Go to the Words Not War website to read the full statement and to add your signature.

hawking on global warming

hawking on global warming

From an article by Steve Conner in The Independent: Hawking warns: We must recognise the catastrophic dangers of climate change

Climate change stands alongside the use of nuclear weapons as one of the greatest threats posed to the future of the world, the Cambridge cosmologist Stephen Hawking has said.

Professor Hawking said that we stand on the precipice of a second nuclear age and a period of exceptional climate change, both of which could destroy the planet as we know it …

“As we stand at the brink of a second nuclear age and a period of unprecedented climate change, scientists have a special responsibility, once again, to inform the public and to advise leaders about the perils that humanity faces,” Professor Hawking said. “As scientists, we understand the dangers of nuclear weapons and their devastating effects, and we are learning how human activities and technologies are affecting climate systems in ways that may forever change life on Earth.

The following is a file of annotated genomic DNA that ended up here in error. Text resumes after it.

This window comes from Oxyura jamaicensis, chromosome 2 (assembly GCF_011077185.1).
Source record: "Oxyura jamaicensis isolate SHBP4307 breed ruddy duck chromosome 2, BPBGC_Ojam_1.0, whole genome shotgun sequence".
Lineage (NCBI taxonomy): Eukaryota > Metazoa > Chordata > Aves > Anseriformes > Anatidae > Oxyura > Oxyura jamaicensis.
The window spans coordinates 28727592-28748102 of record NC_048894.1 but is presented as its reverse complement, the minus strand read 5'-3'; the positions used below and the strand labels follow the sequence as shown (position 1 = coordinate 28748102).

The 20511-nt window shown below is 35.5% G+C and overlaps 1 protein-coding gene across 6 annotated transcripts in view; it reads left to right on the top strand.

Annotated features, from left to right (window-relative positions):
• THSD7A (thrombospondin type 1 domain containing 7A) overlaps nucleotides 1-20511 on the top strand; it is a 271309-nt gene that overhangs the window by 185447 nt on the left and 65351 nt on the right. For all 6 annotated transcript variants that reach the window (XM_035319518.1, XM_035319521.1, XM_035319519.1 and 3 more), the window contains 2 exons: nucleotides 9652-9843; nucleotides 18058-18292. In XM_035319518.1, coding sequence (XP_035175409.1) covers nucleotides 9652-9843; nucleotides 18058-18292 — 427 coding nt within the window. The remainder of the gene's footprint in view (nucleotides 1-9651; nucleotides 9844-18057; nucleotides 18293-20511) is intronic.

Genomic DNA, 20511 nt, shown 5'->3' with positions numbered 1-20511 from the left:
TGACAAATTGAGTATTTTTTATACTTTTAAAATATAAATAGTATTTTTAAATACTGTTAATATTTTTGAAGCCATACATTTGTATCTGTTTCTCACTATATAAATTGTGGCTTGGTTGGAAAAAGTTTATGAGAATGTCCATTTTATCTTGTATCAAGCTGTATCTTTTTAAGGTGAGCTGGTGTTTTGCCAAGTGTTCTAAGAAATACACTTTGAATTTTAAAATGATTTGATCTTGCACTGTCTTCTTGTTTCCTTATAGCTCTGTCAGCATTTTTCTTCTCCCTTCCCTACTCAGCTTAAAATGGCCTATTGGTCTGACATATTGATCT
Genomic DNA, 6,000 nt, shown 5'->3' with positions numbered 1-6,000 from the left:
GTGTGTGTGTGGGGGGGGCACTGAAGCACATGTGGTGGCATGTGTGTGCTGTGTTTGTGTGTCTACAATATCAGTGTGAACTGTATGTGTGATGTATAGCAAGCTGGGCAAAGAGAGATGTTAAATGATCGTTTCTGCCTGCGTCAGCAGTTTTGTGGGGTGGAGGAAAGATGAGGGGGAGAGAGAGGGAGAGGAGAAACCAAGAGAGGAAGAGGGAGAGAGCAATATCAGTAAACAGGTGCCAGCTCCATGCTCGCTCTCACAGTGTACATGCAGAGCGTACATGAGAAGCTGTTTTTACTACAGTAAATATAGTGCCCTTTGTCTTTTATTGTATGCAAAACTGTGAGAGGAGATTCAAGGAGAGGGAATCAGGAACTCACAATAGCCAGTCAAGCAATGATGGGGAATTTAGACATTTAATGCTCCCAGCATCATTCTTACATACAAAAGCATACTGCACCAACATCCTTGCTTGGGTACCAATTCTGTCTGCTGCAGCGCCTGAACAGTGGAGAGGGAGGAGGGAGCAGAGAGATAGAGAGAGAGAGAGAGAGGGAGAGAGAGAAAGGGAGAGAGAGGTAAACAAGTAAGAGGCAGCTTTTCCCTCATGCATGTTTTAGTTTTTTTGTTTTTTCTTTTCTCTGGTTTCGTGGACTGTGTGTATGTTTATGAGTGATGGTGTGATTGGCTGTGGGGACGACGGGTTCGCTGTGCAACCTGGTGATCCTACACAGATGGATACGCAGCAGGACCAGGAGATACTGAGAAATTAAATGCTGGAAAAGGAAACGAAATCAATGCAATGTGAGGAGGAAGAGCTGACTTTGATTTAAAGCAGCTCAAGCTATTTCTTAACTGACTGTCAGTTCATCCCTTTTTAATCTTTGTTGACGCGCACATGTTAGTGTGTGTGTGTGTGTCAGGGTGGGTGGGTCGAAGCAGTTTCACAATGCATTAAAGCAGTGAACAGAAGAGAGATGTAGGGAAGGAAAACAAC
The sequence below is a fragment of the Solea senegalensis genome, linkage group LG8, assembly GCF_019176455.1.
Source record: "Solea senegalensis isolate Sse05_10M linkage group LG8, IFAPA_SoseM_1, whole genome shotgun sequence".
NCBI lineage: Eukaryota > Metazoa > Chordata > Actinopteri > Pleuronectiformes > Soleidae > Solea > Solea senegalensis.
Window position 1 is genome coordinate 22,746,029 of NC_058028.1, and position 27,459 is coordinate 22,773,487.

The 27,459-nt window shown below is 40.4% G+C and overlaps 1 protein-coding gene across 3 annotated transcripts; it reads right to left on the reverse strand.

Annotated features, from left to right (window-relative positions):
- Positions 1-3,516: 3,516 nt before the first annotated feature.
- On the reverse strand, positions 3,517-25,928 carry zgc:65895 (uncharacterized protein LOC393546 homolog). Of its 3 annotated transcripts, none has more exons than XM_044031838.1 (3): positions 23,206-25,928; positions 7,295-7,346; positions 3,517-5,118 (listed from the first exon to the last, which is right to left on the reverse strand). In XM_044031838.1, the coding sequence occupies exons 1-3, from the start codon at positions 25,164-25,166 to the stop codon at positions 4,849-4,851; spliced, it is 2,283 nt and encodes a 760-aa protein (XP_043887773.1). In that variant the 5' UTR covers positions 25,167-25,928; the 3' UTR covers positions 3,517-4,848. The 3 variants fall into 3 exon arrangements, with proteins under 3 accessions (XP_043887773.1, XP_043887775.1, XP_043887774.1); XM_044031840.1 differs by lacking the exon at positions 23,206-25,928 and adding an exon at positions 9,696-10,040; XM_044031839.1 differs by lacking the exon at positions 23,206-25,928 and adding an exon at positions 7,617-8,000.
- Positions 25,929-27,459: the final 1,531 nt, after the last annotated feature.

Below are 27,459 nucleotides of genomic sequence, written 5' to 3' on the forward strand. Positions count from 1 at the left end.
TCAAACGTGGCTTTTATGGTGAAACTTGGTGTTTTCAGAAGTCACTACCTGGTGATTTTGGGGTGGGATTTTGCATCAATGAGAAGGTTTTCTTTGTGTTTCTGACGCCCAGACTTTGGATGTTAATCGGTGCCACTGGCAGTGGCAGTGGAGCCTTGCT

“As citizens of the world, we have a duty to share that knowledge. We have a duty, as well, to alert the public to the unnecessary risks that we live with every day, and to the perils we foresee if governments and societies do not take action now to render nuclear weapons obsolete and to prevent further climate change.”

And it is our duty as citizens of the world, as citizens of our respective nations, and as stewards of God’s good creation, to ensure that our governments act sooner rather than later to address the looming crisis of climate change, even as we do what we can as individuals to reduce our personal contributions to the problem. Even the smallest step in the right direction is better than taking no step at all.